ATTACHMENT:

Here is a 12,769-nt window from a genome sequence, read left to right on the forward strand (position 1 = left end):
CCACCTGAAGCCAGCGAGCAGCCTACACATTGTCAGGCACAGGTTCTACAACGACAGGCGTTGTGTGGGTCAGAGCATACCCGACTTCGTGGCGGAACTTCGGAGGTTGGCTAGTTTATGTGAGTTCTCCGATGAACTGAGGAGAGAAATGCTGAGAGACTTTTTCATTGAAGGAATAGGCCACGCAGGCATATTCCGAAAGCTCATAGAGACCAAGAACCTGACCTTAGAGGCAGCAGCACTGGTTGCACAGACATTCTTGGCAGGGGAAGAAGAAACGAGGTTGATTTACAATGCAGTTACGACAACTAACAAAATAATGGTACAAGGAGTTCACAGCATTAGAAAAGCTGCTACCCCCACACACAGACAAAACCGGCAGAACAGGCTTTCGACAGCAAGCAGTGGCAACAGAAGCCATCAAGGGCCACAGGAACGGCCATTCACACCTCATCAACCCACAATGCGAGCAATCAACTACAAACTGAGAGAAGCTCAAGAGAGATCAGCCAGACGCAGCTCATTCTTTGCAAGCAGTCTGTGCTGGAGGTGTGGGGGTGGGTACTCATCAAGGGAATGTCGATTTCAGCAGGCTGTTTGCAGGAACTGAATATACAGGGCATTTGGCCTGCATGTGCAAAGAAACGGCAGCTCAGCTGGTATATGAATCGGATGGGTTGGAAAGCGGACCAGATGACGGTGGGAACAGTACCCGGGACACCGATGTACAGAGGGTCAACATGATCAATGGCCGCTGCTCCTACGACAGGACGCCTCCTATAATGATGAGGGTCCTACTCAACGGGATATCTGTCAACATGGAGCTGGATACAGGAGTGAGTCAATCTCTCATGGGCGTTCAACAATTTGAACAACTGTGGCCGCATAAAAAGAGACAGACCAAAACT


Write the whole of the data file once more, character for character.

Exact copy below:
Here is a 12,769-nt window from a genome sequence, read left to right on the forward strand (position 1 = left end):
CCACCTGAAGCCAGCGAGCAGCCTACACATTGTCAGGCACAGGTTCTACAACGACAGGCGTTGTGTGGGTCAGAGCATACCCGACTTCGTGGCGGAACTTCGGAGGTTGGCTAGTTTATGTGAGTTCTCCGATGAACTGAGGAGAGAAATGCTGAGAGACTTTTTCATTGAAGGAATAGGCCACGCAGGCATATTCCGAAAGCTCATAGAGACCAAGAACCTGACCTTAGAGGCAGCAGCACTGGTTGCACAGACATTCTTGGCAGGGGAAGAAGAAACGAGGTTGATTTACAATGCAGTTACGACAACTAACAAAATAATGGTACAAGGAGTTCACAGCATTAGAAAAGCTGCTACCCCCACACACAGACAAAACCGGCAGAACAGGCTTTCGACAGCAAGCAGTGGCAACAGAAGCCATCAAGGGCCACAGGAACGGCCATTCACACCTCATCAACCCACAATGCGAGCAATCAACTACAAACTGAGAGAAGCTCAAGAGAGATCAGCCAGACGCAGCTCATTCTTTGCAAGCAGTCTGTGCTGGAGGTGTGGGGGTGGGTACTCATCAAGGGAATGTCGATTTCAGCAGGCTGTTTGCAGGAACTGAATATACAGGGCATTTGGCCTGCATGTGCAAAGAAACGGCAGCTCAGCTGGTATATGAATCGGATGGGTTGGAAAGCGGACCAGATGACGGTGGGAACAGTACCCGGGACACCGATGTACAGAGGGTCAACATGATCAATGGCCGCTGCTCCTACGACAGGACGCCTCCTATAATGATGAGGGTCCTACTCAACGGGATATCTGTCAACATGGAGCTGGATACAGGAGTGAGTCAATCTCTCATGGGCGTTCAACAATTTGAACAACTGTGGCCGCATAAAAAGAGACAGACCAAAACT